Johnny Russaw: ETSU’s First Black Football Player Prepared by Langston High Teachers

Johnny Russaw sings the Star Spangled Banner before a football game.

Johnny Russaw knew he was going to change things when he started school at East Tennessee State University in 1964. As the school’s first black football player, Russaw broke barriers while amassing a stellar athletic career at ETSU.

“I knew I was going to change environments. I had always been in all-black environments. It was different at ETSU. Langston prepared me to go in and handle things like that,” he said.

Russaw’s was of one of the last classes to graduate from Langston High School, Johnson City’s only black high school. Langston is also one of the few remaining Rosenwald Schools, which were built to educate African-American children across the South in the early part of the 20th century. Langston operated from 1893 until 1965 when it closed following desegregation.

“I think a lot of people looked at Langston as a sports type of place because we were very successful in sports. But our educational program was what really helped me. It really motivated me to be and do what I did when I went to East Tennessee State,” Russaw said. “I was prepared. Our teachers at the time went above and beyond what we needed to know.”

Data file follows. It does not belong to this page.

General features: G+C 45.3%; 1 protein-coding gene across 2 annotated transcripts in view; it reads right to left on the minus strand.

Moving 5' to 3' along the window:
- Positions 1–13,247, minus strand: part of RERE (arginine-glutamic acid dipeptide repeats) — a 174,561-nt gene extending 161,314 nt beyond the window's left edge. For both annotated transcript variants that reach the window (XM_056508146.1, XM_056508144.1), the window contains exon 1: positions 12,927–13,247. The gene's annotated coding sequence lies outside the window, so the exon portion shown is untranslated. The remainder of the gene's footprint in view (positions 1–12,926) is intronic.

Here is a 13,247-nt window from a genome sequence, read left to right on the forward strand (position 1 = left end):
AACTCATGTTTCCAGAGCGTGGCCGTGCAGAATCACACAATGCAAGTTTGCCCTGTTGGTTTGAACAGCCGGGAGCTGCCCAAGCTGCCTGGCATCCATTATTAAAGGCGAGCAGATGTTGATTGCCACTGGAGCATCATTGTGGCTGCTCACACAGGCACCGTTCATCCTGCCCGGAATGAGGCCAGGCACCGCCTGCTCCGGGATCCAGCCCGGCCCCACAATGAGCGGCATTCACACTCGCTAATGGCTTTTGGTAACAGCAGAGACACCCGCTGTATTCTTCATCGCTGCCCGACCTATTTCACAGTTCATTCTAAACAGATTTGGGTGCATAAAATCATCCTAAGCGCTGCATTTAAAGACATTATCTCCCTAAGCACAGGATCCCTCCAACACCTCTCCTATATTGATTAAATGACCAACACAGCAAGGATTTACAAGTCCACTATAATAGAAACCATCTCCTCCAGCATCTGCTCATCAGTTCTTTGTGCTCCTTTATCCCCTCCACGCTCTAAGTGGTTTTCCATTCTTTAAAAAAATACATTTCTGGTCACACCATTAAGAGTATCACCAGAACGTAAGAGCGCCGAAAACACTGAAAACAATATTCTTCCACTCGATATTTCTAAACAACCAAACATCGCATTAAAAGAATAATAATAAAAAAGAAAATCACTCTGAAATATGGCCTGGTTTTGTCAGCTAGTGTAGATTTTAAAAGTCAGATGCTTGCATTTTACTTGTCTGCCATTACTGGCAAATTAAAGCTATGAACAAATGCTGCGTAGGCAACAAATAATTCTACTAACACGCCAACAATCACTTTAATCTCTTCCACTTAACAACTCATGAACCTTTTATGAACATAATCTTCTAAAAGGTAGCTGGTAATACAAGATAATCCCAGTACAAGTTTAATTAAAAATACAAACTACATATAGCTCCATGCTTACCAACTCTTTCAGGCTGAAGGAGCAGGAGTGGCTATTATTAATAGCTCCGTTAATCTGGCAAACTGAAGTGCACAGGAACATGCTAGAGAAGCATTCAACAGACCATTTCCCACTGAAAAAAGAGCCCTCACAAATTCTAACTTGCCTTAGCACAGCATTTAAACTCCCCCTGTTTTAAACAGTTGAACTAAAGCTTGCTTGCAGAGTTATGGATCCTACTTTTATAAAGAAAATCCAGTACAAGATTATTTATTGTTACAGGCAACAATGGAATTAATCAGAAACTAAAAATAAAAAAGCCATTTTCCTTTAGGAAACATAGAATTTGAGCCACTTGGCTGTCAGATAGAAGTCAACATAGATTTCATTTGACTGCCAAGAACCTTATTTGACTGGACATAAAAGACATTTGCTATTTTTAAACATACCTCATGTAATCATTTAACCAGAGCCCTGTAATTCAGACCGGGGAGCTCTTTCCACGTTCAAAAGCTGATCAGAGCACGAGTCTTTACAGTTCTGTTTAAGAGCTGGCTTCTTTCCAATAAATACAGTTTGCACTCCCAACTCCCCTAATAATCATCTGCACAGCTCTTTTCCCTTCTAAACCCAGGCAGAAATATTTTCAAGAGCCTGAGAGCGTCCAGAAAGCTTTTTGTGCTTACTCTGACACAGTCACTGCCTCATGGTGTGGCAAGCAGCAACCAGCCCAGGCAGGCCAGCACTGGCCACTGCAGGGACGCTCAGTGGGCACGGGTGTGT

Russaw said the school’s academic materials were not always up-to-date. In fact, many of the books were cast offs from Science Hill High School. Even so, teachers did what was necessary to ensure students were prepared academically.

“I think in looking at how it shaped my life, it made me more of a man. All in all, it shaped me to be a better man in my community and the places I’ve been,” he said.

Russaw graduated from ETSU with a degree in education. He worked as public safety officer for the Tennessee Valley Authority for many years before retiring. During the next chapter in his life, he worked as a substitute teacher, often at Science Hill, and worked for a decade as housing manager at Bethel Housing, an elderly housing unit in Jonesborough.

“I think it’s important to preserve Langston because it was an institution we looked at as our second home. Coming up, when we were kids, we would look at upperclassmen and we wanted to be like them,” he said. “We had a history at that school, just like people had a history at Science Hill, and you want to preserve those memories.”

Russaw said he often tells his kids and grandkids how they need to carry on their heritage, but he recognizes they’re living in different times than he did. That’s why he thinks it’s so important to preserve Langston for future generations.

“It’s going to be a multicultural center. It will probably have the flavor of Langston, but it’s for the city of Johnson City and the surrounding areas to come and see,” he said. “We still want it to be where black history lives. History is not complete unless you have everything in it. I don’t think the history of Johnson City would be complete without Langston in it.”

 

 

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